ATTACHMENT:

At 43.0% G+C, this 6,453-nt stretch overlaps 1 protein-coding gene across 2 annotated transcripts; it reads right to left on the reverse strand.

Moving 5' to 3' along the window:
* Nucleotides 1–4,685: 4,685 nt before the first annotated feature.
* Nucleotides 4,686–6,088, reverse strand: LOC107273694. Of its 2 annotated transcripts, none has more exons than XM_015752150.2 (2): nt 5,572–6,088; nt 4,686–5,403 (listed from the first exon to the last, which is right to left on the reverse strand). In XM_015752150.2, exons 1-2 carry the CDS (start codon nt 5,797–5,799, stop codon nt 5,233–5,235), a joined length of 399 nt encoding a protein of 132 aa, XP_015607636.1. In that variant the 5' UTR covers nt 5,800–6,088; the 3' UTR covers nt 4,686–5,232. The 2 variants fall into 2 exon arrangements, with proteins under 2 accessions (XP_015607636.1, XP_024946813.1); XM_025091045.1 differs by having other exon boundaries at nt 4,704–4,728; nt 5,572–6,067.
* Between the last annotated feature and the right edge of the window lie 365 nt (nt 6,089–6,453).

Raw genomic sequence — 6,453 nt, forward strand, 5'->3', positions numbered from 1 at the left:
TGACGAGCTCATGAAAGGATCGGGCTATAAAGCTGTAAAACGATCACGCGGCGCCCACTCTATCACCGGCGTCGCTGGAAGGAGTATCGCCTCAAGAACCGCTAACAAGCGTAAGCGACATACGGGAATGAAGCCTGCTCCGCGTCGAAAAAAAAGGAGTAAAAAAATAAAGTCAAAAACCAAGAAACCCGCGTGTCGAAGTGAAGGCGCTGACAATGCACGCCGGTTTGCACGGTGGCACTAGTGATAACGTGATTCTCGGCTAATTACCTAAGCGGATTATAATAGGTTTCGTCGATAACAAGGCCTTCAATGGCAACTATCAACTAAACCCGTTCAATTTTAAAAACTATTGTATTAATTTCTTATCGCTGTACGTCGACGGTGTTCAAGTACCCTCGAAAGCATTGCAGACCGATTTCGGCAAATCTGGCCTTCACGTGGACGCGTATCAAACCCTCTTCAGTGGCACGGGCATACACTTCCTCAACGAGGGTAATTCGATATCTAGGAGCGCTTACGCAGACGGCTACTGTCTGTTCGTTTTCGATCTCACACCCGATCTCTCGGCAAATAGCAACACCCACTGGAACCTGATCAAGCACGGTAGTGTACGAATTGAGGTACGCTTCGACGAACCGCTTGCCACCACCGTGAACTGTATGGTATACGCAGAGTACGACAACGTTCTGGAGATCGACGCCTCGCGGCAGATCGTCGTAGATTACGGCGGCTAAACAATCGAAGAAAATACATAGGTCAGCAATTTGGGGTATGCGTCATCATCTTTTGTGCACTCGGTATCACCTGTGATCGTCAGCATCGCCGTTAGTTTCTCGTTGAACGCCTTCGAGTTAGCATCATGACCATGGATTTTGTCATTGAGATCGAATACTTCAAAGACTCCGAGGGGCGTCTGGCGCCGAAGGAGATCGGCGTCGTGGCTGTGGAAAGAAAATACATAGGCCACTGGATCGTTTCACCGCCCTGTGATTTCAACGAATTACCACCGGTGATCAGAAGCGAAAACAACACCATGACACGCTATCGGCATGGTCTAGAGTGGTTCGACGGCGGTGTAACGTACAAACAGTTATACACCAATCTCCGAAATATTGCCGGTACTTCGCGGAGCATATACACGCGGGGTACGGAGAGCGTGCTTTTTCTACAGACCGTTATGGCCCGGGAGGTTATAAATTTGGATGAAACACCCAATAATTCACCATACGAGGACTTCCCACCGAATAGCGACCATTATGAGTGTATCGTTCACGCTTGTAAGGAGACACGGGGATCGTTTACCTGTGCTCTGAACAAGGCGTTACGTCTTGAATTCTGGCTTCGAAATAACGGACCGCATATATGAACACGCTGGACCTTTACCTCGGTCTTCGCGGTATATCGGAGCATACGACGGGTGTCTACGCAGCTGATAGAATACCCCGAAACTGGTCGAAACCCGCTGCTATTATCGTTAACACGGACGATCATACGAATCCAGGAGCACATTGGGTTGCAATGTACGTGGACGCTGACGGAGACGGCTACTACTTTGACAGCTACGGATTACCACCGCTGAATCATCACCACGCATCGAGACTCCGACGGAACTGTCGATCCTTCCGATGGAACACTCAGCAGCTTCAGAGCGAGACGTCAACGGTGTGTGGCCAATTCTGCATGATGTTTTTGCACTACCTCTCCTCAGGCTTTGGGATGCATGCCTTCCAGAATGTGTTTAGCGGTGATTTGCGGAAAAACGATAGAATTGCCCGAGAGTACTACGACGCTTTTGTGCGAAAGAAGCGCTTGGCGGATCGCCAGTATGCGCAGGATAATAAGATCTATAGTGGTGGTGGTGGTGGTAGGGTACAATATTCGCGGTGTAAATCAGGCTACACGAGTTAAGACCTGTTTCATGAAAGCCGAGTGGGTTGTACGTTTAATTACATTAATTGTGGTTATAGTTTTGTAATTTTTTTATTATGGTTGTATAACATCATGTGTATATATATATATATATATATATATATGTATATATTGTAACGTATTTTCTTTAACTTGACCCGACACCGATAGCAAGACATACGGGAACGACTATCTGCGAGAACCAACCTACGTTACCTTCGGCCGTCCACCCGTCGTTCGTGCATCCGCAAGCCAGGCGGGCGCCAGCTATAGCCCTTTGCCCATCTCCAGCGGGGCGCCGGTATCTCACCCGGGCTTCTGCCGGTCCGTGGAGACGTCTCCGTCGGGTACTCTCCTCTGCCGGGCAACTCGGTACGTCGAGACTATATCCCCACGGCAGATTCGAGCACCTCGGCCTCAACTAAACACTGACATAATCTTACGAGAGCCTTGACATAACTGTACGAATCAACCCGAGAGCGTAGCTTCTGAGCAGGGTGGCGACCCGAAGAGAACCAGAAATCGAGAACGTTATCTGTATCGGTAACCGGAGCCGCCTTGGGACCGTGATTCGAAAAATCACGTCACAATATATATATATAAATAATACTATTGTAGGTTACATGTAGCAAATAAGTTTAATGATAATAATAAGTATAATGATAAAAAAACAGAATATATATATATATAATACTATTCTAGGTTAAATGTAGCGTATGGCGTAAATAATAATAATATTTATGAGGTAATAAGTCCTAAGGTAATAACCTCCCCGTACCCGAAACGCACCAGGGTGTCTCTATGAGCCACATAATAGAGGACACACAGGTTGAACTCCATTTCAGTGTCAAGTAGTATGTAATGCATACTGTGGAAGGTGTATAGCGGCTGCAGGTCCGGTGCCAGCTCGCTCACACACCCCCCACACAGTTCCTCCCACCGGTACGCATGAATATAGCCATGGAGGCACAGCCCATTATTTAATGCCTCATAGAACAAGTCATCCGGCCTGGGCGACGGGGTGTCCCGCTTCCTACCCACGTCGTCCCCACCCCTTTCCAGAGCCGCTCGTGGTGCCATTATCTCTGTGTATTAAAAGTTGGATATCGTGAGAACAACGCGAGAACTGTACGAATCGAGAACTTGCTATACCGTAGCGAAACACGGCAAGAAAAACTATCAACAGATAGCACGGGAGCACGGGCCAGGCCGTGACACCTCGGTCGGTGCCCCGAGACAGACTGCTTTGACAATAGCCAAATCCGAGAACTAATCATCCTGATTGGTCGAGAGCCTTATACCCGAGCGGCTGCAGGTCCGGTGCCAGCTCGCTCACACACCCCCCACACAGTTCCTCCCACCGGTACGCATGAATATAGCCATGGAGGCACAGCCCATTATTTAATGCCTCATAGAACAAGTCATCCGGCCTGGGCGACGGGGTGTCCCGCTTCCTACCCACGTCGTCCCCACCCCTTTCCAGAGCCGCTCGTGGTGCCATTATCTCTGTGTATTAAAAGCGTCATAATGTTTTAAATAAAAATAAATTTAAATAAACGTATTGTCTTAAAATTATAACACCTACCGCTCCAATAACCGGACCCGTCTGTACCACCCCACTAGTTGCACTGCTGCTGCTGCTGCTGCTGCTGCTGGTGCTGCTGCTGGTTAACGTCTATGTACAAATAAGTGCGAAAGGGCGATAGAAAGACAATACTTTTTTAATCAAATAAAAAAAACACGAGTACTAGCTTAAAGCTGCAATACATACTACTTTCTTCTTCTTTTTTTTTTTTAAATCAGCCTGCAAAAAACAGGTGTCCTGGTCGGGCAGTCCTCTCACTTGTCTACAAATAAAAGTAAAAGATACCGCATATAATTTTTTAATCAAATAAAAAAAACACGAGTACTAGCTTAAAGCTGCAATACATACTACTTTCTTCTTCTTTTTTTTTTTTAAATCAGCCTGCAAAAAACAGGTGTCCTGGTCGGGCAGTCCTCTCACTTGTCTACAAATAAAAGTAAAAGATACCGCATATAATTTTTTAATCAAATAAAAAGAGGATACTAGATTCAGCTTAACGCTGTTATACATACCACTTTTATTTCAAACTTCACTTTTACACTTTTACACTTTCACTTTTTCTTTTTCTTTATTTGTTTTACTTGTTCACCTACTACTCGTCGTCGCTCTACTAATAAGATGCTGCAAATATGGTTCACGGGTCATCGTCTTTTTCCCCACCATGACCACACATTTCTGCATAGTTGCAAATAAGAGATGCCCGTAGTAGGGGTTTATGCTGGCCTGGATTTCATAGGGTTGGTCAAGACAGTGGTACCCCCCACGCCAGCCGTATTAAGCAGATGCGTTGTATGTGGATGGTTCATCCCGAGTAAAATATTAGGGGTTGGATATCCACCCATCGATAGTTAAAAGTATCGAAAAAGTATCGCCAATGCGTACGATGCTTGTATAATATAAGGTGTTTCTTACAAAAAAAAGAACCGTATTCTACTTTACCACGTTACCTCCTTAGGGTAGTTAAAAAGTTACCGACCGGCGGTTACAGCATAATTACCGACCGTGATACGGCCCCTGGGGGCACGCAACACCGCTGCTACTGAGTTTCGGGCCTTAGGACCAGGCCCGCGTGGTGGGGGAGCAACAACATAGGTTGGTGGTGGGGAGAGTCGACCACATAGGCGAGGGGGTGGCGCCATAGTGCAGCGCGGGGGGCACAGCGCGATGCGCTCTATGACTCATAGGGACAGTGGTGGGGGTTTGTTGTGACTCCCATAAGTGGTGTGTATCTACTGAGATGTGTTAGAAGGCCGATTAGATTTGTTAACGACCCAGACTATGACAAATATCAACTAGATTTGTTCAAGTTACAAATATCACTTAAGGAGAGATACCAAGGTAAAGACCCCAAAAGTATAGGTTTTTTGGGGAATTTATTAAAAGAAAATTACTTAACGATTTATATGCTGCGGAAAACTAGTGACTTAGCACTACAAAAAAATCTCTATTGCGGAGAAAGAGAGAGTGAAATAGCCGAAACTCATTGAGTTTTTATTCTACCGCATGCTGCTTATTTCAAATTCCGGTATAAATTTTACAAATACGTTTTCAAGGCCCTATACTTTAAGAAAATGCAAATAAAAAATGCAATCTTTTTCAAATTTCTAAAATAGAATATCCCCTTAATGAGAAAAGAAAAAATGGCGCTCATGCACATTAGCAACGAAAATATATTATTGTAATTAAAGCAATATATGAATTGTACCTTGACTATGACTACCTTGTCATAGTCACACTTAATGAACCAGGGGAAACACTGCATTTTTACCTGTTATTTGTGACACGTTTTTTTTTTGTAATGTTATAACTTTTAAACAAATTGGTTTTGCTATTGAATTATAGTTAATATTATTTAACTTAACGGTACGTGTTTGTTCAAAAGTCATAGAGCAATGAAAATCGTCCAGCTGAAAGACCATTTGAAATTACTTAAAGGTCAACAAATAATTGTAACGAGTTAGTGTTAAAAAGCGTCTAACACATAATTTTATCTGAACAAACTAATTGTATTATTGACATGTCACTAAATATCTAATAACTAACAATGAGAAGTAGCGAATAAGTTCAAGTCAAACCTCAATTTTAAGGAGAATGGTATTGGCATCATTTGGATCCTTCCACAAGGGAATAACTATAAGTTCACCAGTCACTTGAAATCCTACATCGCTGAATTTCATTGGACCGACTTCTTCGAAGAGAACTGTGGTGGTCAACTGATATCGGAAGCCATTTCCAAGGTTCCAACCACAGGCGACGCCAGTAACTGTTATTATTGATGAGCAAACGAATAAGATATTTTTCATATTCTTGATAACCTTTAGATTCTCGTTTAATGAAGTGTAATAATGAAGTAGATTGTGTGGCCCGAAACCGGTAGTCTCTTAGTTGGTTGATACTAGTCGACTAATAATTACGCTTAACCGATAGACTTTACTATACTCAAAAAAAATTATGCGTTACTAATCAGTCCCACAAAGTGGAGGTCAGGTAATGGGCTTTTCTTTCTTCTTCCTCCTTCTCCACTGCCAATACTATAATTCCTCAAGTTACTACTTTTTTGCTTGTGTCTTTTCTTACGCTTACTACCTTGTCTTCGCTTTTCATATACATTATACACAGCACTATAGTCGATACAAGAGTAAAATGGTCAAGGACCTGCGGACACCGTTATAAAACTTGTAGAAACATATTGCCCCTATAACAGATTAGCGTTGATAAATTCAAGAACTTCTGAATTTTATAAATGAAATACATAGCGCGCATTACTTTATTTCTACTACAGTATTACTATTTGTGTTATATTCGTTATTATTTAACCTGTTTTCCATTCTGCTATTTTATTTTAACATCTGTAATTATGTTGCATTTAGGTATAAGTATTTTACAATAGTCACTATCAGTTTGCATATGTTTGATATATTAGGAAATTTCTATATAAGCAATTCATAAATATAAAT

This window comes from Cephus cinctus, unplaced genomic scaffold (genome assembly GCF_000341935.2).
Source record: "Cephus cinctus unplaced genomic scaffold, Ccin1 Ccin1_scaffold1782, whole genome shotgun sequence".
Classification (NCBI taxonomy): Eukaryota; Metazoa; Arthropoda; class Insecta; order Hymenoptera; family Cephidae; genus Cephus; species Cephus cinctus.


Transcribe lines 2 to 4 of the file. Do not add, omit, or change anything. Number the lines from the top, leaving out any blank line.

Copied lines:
Moving 5' to 3' along the window:
* Nucleotides 1–4,685: 4,685 nt before the first annotated feature.
* Nucleotides 4,686–6,088, reverse strand: LOC107273694. Of its 2 annotated transcripts, none has more exons than XM_015752150.2 (2): nt 5,572–6,088; nt 4,686–5,403 (listed from the first exon to the last, which is right to left on the reverse strand). In XM_015752150.2, exons 1-2 carry the CDS (start codon nt 5,797–5,799, stop codon nt 5,233–5,235), a joined length of 399 nt encoding a protein of 132 aa, XP_015607636.1. In that variant the 5' UTR covers nt 5,800–6,088; the 3' UTR covers nt 4,686–5,232. The 2 variants fall into 2 exon arrangements, with proteins under 2 accessions (XP_015607636.1, XP_024946813.1); XM_025091045.1 differs by having other exon boundaries at nt 4,704–4,728; nt 5,572–6,067.